I was recently sent a copy of the book from my cousin who lives in Australia but visited New Zealand recently and quite accidently found out about its existence. My brother Michael Harper was one of the climbers from UK who died on Mount Rolleston in June 1966. As I was only 10 at the time the book made very interesting and poignant reading. My father died a few years after the accident and unfortunately my mother was never able to get out to N.Z. to visit his grave. I am hoping to do so either later this year or next. My cousin did visit his grave while visiting N.Z.

I would also like to mention that Michael was a very experienced climber according to members of my family who were of the same age group and despite his young years had travelled the world in the merchant navy, and climbed mountains whilst visiting countries, before leaving the UK to live in N.Z. with his fiancee Christine (I never knew her surname).

#8 Comment By Mike McGavin On 23 April, 2010 @ 8:25 am

Hi Lynne. Thanks very much for the comment.

It doesn’t surprise me to hear that he had a good idea of what he was doing. Sometimes, I guess, it can just be an unlikely freak accident or otherwise very small mistake that could lead to larger consequences, and I suppose there’s always a risk in those conditions.

I hope you’ll have a chance to make it over here sooner or later and then appreciate the trip. If you’re able to, you should certainly try to set aside at least a few weeks to look around while you’re here and enjoy the place.

#9 Comment By Kelly Ranford On 27 May, 2010 @ 6:37 pm

I am the niece of one of the trampers killed in 1977 at Three Johns Hut (Craig Benge) I cam across this site while trying to find out more information about what happened. It is not much talked about in our house and I was not yet born when my Uncle died. There is very little else on the internet about it but was good to read some information about the accident.

#10 Comment By Mike McGavin On 27 May, 2010 @ 7:39 pm

Hello Kelly. Good to hear from you and thanks for posting.

I was surprised with a quick search just now to find that it’s not a well described incident around the internet, as you’ve pointed out, maybe because it occurred before the internet was available. It’s certainly well remembered in the outdoor community, especially among people who were actively doing things outdoors during the late 1970’s. There are also many people, probably mostly younger, who have heard about it but know little except that the hut blew away with people inside (I was one until recently). It’s an understanding that brings people’s assumptions about total safety down to earth either way.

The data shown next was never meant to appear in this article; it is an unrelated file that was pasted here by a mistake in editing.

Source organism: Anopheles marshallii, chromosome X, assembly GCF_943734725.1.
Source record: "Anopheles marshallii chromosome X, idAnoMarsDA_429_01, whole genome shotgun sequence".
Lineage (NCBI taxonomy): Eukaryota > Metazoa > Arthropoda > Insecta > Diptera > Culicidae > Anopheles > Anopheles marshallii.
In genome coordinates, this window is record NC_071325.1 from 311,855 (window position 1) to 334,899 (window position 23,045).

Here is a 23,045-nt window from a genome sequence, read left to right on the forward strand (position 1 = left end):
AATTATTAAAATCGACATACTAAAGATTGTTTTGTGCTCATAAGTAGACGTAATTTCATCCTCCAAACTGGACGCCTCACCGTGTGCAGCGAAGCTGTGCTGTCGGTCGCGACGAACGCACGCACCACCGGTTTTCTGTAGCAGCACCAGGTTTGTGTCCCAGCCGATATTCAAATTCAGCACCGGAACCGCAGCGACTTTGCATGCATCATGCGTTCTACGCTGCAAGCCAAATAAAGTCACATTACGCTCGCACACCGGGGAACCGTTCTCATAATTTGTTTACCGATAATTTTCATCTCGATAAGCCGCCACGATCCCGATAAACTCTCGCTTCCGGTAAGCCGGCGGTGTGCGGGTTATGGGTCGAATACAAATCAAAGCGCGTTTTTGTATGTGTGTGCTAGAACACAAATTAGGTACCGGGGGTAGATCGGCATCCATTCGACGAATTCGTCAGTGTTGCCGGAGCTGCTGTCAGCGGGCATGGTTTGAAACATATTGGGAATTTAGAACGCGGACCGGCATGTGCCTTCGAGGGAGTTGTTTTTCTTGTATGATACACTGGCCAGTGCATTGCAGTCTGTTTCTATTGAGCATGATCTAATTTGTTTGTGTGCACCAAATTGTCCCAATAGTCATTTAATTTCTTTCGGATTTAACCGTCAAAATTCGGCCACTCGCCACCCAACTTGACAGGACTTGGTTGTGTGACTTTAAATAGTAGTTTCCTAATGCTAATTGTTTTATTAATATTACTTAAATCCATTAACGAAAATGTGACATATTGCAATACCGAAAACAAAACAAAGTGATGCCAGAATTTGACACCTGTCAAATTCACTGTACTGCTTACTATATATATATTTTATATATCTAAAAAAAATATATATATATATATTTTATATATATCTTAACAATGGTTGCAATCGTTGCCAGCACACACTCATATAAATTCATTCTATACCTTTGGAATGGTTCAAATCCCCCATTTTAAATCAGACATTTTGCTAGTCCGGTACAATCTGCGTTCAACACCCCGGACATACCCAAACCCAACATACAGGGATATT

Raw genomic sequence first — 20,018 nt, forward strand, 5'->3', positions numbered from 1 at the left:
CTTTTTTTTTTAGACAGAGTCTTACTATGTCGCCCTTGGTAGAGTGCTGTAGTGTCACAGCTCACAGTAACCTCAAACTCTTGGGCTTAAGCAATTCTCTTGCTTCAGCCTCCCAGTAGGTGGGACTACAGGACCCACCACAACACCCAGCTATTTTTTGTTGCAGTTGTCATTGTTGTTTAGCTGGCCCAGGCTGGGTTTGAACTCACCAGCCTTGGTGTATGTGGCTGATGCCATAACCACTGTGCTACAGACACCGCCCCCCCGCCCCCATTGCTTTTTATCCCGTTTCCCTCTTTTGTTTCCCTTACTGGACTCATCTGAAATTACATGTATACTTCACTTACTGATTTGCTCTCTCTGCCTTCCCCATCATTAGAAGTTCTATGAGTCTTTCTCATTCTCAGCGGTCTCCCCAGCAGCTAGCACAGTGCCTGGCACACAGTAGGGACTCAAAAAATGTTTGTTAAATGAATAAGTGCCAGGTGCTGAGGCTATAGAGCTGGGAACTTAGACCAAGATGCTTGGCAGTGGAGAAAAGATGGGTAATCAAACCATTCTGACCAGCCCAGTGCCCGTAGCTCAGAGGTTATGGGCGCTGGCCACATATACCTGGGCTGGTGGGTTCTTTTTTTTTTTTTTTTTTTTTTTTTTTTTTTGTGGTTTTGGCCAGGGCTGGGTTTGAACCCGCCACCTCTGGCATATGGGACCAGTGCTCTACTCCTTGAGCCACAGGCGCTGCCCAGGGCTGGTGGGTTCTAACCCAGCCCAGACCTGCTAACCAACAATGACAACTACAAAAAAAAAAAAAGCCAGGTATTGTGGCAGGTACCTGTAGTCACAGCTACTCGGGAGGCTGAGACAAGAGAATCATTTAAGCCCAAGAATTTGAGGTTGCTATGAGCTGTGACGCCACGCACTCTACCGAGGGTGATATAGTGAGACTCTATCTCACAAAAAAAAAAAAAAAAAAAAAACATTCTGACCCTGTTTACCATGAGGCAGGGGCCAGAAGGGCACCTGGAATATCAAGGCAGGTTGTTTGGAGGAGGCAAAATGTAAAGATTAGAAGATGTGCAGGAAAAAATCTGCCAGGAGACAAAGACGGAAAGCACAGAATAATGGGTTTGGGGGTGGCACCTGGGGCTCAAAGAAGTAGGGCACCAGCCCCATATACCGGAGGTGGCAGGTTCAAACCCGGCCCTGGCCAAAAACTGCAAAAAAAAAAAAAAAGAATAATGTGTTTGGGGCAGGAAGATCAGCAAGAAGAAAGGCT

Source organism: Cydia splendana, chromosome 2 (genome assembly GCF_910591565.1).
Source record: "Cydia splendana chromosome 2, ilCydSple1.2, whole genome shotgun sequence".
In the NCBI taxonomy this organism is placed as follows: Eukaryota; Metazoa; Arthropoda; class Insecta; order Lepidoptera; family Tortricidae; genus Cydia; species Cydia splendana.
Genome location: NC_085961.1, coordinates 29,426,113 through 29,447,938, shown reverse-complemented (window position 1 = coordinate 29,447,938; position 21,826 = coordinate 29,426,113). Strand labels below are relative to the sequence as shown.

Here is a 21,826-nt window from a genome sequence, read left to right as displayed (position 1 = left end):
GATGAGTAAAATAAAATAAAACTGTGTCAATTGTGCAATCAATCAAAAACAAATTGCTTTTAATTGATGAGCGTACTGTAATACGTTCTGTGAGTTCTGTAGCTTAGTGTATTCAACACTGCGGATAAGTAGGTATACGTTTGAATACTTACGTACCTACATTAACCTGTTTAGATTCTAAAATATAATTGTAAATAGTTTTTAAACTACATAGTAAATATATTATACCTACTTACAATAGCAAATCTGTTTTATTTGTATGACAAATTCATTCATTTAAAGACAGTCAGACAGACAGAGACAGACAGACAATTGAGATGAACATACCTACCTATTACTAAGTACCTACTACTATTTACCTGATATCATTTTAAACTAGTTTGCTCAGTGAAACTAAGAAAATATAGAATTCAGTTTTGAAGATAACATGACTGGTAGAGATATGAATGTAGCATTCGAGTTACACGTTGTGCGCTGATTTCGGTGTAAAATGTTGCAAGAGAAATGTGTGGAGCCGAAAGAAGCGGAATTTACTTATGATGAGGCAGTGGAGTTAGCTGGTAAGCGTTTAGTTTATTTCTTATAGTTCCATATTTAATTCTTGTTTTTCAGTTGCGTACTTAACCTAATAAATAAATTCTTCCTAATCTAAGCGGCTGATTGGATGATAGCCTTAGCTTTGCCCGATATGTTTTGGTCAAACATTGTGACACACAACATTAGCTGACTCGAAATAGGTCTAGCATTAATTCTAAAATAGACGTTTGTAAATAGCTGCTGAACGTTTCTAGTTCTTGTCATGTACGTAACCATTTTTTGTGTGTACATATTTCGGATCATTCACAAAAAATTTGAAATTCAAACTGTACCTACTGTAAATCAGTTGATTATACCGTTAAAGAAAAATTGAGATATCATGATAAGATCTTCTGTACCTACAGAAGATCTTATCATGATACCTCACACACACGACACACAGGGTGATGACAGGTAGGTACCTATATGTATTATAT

I think it’s remembered because it shocked so many people at the time, and it still does shock a few people when they hear of it. Typically in New Zealand’s outdoors, back-country huts are assumed to be safe-havens that are immune to bad things happening. This is virtually always the case, but I guess this accident thwarted some people’s fundamental assumptions.

If you’d like to learn more and haven’t yet looked it up, I’d definitely suggest Paul Hersey’s book (which I’ve discussed in this post) as a good starting point. It was published recently (2009) and you’ll find it in a library or otherwise somewhere like Whitcoulls or another bookshop. He’s devoted 11.5 pages to Three Johns Hut, although about half is his insights and comments around the expectations of such huts, and related stories. I think it’s the only occasion in his book where he’s not been able to interview first-hand witnesses, but he’s still put in a lot of research and interviewed others who were involved to describe more detail about what happened at the time.

#11 Comment By Robb On 1 June, 2010 @ 12:21 pm

Kia ora Mike,
I just finished the book that Adrian above mentions by Kieran Kelly. As I am about to turn 50 myself, and with a new hip, I was attracted by his motivations of finding himself and dealing to things in his past through climbing mountains. I have been exploring some of those same notions myself, but after reading the book I think one day I may do a guided winter trip to a place like Taranaki, but on the whole Kelly’s journey in a mountaineering sense really put me off. Aspiring was vastly out of his depth and capability, indeed he had never climbed any mountain prior to attempting a very difficult and dangerous route. He was more or less dragged up the mountain by a paid guide, and a couple of times put both their lives in danger. In the end he found it not be the cleansing sort of experience he had imagined. I find some of these modern guiding companies to be a bit culpable in promoting many of the worlds high peaks, or difficult ones here in NZ as being doable by people whom clearly are not. A lot of the reading I did in my convalescence were books on Everest and the moneyed treadmill to the top it has become. Except when it goes wrong. Think I might just stick to the tramping.